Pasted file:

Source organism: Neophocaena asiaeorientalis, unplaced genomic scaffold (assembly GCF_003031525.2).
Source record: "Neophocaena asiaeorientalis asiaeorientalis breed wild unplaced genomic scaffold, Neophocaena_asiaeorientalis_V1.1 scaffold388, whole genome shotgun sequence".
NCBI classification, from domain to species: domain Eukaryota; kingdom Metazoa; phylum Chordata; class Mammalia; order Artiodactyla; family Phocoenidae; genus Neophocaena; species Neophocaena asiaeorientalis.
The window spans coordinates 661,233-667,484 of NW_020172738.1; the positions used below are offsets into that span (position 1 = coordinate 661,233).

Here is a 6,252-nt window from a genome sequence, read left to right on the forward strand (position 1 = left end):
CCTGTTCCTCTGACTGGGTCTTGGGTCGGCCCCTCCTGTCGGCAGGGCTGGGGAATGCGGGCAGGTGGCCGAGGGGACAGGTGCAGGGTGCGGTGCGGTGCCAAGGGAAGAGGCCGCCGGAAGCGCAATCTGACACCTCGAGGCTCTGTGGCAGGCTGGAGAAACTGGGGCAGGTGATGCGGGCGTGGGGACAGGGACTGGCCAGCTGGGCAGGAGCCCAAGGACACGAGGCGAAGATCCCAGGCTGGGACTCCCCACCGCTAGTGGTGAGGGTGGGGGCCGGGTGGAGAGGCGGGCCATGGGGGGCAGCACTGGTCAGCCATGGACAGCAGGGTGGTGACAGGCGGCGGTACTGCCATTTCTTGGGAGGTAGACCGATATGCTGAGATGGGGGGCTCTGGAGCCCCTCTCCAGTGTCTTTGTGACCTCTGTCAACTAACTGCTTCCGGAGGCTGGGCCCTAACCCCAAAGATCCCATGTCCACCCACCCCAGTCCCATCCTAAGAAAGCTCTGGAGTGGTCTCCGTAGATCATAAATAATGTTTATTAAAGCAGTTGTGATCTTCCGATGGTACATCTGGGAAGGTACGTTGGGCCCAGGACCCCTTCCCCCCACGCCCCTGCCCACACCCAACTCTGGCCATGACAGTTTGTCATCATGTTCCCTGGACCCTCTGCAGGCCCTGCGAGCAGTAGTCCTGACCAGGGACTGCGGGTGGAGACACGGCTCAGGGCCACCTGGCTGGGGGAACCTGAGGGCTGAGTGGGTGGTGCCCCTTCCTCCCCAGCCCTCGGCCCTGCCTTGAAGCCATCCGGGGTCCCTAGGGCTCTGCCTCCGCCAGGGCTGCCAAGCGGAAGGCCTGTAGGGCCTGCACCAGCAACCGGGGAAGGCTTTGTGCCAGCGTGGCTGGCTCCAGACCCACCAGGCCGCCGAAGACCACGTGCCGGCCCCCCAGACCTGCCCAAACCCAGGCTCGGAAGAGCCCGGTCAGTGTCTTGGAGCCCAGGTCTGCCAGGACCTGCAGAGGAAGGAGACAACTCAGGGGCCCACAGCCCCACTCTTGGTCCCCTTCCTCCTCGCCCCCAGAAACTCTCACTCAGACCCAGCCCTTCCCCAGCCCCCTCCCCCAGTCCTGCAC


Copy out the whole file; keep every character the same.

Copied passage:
Source organism: Neophocaena asiaeorientalis, unplaced genomic scaffold (assembly GCF_003031525.2).
Source record: "Neophocaena asiaeorientalis asiaeorientalis breed wild unplaced genomic scaffold, Neophocaena_asiaeorientalis_V1.1 scaffold388, whole genome shotgun sequence".
NCBI classification, from domain to species: domain Eukaryota; kingdom Metazoa; phylum Chordata; class Mammalia; order Artiodactyla; family Phocoenidae; genus Neophocaena; species Neophocaena asiaeorientalis.
The window spans coordinates 661,233-667,484 of NW_020172738.1; the positions used below are offsets into that span (position 1 = coordinate 661,233).

Here is a 6,252-nt window from a genome sequence, read left to right on the forward strand (position 1 = left end):
CCTGTTCCTCTGACTGGGTCTTGGGTCGGCCCCTCCTGTCGGCAGGGCTGGGGAATGCGGGCAGGTGGCCGAGGGGACAGGTGCAGGGTGCGGTGCGGTGCCAAGGGAAGAGGCCGCCGGAAGCGCAATCTGACACCTCGAGGCTCTGTGGCAGGCTGGAGAAACTGGGGCAGGTGATGCGGGCGTGGGGACAGGGACTGGCCAGCTGGGCAGGAGCCCAAGGACACGAGGCGAAGATCCCAGGCTGGGACTCCCCACCGCTAGTGGTGAGGGTGGGGGCCGGGTGGAGAGGCGGGCCATGGGGGGCAGCACTGGTCAGCCATGGACAGCAGGGTGGTGACAGGCGGCGGTACTGCCATTTCTTGGGAGGTAGACCGATATGCTGAGATGGGGGGCTCTGGAGCCCCTCTCCAGTGTCTTTGTGACCTCTGTCAACTAACTGCTTCCGGAGGCTGGGCCCTAACCCCAAAGATCCCATGTCCACCCACCCCAGTCCCATCCTAAGAAAGCTCTGGAGTGGTCTCCGTAGATCATAAATAATGTTTATTAAAGCAGTTGTGATCTTCCGATGGTACATCTGGGAAGGTACGTTGGGCCCAGGACCCCTTCCCCCCACGCCCCTGCCCACACCCAACTCTGGCCATGACAGTTTGTCATCATGTTCCCTGGACCCTCTGCAGGCCCTGCGAGCAGTAGTCCTGACCAGGGACTGCGGGTGGAGACACGGCTCAGGGCCACCTGGCTGGGGGAACCTGAGGGCTGAGTGGGTGGTGCCCCTTCCTCCCCAGCCCTCGGCCCTGCCTTGAAGCCATCCGGGGTCCCTAGGGCTCTGCCTCCGCCAGGGCTGCCAAGCGGAAGGCCTGTAGGGCCTGCACCAGCAACCGGGGAAGGCTTTGTGCCAGCGTGGCTGGCTCCAGACCCACCAGGCCGCCGAAGACCACGTGCCGGCCCCCCAGACCTGCCCAAACCCAGGCTCGGAAGAGCCCGGTCAGTGTCTTGGAGCCCAGGTCTGCCAGGACCTGCAGAGGAAGGAGACAACTCAGGGGCCCACAGCCCCACTCTTGGTCCCCTTCCTCCTCGCCCCCAGAAACTCTCACTCAGACCCAGCCCTTCCCCAGCCCCCTCCCCCAGTCCTGCAC